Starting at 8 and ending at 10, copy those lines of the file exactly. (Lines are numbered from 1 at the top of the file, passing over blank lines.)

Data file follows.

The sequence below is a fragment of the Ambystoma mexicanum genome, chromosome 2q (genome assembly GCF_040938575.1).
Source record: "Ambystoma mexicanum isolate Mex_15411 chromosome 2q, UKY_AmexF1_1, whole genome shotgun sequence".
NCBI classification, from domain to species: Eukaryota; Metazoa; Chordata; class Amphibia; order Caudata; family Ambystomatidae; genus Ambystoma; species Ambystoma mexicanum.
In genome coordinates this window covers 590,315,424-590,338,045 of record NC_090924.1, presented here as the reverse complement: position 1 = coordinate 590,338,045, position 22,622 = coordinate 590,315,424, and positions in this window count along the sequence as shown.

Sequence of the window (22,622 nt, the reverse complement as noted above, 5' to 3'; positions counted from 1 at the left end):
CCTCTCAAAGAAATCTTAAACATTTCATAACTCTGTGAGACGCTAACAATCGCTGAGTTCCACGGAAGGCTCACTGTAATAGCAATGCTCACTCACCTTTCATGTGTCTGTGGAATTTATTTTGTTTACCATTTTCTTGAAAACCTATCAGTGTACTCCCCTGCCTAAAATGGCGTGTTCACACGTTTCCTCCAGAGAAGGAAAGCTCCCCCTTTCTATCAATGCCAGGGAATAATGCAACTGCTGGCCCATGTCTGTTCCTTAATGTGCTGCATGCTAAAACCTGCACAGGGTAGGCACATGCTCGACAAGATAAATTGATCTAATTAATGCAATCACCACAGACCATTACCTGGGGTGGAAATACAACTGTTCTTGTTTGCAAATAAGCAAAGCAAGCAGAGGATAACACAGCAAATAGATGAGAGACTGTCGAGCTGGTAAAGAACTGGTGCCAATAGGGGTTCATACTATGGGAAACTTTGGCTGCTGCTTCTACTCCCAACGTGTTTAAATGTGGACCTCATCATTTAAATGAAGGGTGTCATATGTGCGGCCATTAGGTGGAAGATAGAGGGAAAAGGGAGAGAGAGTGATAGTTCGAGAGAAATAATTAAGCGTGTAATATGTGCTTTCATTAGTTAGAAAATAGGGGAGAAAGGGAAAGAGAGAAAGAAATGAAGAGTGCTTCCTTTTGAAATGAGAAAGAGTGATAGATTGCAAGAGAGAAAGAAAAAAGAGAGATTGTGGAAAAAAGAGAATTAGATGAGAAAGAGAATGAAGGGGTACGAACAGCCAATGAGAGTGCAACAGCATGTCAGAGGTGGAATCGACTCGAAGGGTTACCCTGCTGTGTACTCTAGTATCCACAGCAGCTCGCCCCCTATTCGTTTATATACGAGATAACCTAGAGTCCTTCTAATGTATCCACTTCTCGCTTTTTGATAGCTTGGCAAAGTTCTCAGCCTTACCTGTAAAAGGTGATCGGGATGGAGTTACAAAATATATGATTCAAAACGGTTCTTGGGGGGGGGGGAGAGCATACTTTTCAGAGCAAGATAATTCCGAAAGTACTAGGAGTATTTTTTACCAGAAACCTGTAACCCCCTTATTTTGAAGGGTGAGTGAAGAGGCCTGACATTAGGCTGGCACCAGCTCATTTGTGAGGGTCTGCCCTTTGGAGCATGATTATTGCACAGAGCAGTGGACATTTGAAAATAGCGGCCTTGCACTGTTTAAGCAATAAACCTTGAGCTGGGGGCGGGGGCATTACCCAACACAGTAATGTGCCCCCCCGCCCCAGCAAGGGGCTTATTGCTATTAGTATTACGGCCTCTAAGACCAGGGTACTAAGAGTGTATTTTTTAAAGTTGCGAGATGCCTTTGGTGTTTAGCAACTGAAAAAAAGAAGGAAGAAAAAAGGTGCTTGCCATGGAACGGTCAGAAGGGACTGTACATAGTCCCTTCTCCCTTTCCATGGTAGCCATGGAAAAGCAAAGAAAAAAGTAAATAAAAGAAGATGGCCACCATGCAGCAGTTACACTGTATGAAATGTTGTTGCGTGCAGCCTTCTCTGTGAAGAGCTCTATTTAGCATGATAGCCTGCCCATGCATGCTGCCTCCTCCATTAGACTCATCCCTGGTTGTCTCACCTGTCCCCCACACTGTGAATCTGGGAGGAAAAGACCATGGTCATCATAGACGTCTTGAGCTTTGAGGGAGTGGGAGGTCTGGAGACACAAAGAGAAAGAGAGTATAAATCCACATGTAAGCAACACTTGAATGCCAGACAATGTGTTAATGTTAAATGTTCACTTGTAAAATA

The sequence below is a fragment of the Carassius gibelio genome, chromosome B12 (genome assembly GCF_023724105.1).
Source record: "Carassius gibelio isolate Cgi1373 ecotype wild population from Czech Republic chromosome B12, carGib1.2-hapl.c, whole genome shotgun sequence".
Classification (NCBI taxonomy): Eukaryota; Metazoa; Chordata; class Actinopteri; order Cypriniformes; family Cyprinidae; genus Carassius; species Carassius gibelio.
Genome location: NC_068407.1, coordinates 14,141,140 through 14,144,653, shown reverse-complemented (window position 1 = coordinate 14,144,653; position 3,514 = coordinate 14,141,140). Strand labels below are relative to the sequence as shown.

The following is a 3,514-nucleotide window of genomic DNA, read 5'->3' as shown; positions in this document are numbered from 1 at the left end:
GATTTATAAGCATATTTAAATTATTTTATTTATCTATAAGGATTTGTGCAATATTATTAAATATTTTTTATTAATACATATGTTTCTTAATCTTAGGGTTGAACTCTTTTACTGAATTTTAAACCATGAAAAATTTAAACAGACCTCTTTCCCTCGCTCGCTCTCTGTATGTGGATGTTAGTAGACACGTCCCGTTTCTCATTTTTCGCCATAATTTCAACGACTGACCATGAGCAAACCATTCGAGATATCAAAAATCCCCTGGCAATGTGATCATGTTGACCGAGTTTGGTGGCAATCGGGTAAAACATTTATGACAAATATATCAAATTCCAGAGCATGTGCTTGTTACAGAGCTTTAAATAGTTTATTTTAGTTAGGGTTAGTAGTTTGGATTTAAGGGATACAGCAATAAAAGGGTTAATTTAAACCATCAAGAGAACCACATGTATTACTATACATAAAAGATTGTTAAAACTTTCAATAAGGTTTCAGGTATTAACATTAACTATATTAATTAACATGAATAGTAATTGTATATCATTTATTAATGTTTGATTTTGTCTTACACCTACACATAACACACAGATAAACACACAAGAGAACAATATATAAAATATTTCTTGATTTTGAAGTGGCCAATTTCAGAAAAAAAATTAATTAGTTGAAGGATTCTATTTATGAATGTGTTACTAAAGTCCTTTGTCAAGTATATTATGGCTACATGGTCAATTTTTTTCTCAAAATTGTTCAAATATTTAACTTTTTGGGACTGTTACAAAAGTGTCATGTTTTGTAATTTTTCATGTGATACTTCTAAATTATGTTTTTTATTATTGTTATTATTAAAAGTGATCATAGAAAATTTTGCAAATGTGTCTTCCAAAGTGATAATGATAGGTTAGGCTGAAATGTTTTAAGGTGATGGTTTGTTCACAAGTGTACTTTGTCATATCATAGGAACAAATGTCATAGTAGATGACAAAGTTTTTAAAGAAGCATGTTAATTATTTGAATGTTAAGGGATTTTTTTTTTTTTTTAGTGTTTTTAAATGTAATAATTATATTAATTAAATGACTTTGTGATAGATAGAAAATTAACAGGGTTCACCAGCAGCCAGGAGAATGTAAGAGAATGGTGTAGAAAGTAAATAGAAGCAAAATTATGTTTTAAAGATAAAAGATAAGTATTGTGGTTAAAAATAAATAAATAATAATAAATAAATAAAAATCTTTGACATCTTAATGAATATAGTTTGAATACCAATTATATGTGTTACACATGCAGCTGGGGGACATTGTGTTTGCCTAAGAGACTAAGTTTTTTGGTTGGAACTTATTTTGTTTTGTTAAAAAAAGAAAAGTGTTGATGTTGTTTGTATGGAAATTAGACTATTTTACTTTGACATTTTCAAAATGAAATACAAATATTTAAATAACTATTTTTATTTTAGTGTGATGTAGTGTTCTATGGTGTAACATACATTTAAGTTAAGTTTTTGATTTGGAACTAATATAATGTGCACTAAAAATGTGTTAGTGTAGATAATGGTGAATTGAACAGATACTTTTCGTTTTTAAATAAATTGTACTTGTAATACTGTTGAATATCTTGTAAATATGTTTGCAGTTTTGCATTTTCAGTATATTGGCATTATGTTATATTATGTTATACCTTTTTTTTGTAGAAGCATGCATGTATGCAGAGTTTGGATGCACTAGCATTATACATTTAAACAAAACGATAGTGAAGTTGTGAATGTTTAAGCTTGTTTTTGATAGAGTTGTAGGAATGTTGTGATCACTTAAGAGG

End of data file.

Source record: "Carassius gibelio isolate Cgi1373 ecotype wild population from Czech Republic chromosome B12, carGib1.2-hapl.c, whole genome shotgun sequence".
Classification (NCBI taxonomy): Eukaryota; Metazoa; Chordata; class Actinopteri; order Cypriniformes; family Cyprinidae; genus Carassius; species Carassius gibelio.
Genome location: NC_068407.1, coordinates 14,141,140 through 14,144,653, shown reverse-complemented (window position 1 = coordinate 14,144,653; position 3,514 = coordinate 14,141,140). Strand labels below are relative to the sequence as shown.